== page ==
Wadi Mujib Reserve
Wild Life In Jordan
The reserve is located in the central highlands of the southern part of Jordan valley. It lies between Wadi Zarqa Ma’in, the northern border of the reserve and Wadi Shegeig the southern border of the reserve. The western border of the reserve lies on the Dead Sea Road, which is the lowest depression of the earth, 420 m below the sea level.
The reserve includes a system of mountains and wadis extending from the rift valley escarpment to the Dead Sea Shores. The Rift Valley escarpment drops abruptly from the edge of the gently undulating, basalt-crapped highland plateau (the rain-fed wheat fields at the heart of the ancient kingdom of Moab), with altitude and rainfall decreasing from east to west. At the higher altitude, the escarpment terran is composed of rounded, relatively ‘smooth’ spurs and promontories which descend gently westwards, and which are dissected by numerous, steep but smooth-sided valleys. At the lower altitudes, the escarpment terrain is much more broken and uneven. At all levels, there are cliffs, but these are largest and most impressive at the lowest altitudes, especially at the terminal gorge of Wadi Mujib just before it reaches the Dead Sea and the area where Wadi Hidan runs through the basalt outcrop.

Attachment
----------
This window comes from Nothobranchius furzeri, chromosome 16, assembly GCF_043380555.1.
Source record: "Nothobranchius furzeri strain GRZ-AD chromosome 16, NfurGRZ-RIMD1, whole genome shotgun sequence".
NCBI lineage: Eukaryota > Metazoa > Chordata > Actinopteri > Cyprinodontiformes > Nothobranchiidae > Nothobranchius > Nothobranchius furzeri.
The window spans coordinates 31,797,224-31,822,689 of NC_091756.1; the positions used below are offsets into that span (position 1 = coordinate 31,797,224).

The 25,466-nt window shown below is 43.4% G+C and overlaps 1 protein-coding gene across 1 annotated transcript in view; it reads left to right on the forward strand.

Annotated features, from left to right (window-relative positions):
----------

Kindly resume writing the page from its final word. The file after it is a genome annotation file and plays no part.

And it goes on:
The reserve is located within two Governorates: Madaba and Kerak. A population of 128,495 inhabits Madaba. While the later is inhabited by 202,570. Both Governorates constitute 6.57% of the total population of Jordan. A cluster of villages surrounds the reserve location with a total population of 14, 319.